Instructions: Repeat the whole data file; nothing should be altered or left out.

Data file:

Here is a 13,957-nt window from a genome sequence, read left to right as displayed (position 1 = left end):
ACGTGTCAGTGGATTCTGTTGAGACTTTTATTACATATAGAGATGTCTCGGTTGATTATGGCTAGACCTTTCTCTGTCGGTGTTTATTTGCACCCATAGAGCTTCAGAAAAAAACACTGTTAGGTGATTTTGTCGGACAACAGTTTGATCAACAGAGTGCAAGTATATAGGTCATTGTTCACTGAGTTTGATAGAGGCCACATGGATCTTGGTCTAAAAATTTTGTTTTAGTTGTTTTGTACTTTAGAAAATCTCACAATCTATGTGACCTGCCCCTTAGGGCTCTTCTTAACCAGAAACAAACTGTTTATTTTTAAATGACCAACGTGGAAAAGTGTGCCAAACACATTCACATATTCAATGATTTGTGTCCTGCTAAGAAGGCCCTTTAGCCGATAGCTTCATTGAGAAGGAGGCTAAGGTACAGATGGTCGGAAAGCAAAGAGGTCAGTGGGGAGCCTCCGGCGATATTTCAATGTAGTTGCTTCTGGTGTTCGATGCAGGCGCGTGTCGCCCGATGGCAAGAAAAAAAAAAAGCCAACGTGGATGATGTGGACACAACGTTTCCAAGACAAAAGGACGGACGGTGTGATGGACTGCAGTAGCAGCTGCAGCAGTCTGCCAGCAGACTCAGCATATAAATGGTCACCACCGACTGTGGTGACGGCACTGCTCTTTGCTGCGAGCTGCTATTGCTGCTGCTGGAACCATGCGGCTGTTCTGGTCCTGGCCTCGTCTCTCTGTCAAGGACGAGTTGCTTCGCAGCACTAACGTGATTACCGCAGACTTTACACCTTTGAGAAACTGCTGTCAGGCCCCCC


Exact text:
Here is a 13,957-nt window from a genome sequence, read left to right as displayed (position 1 = left end):
ACGTGTCAGTGGATTCTGTTGAGACTTTTATTACATATAGAGATGTCTCGGTTGATTATGGCTAGACCTTTCTCTGTCGGTGTTTATTTGCACCCATAGAGCTTCAGAAAAAAACACTGTTAGGTGATTTTGTCGGACAACAGTTTGATCAACAGAGTGCAAGTATATAGGTCATTGTTCACTGAGTTTGATAGAGGCCACATGGATCTTGGTCTAAAAATTTTGTTTTAGTTGTTTTGTACTTTAGAAAATCTCACAATCTATGTGACCTGCCCCTTAGGGCTCTTCTTAACCAGAAACAAACTGTTTATTTTTAAATGACCAACGTGGAAAAGTGTGCCAAACACATTCACATATTCAATGATTTGTGTCCTGCTAAGAAGGCCCTTTAGCCGATAGCTTCATTGAGAAGGAGGCTAAGGTACAGATGGTCGGAAAGCAAAGAGGTCAGTGGGGAGCCTCCGGCGATATTTCAATGTAGTTGCTTCTGGTGTTCGATGCAGGCGCGTGTCGCCCGATGGCAAGAAAAAAAAAAAGCCAACGTGGATGATGTGGACACAACGTTTCCAAGACAAAAGGACGGACGGTGTGATGGACTGCAGTAGCAGCTGCAGCAGTCTGCCAGCAGACTCAGCATATAAATGGTCACCACCGACTGTGGTGACGGCACTGCTCTTTGCTGCGAGCTGCTATTGCTGCTGCTGGAACCATGCGGCTGTTCTGGTCCTGGCCTCGTCTCTCTGTCAAGGACGAGTTGCTTCGCAGCACTAACGTGATTACCGCAGACTTTACACCTTTGAGAAACTGCTGTCAGGCCCCCC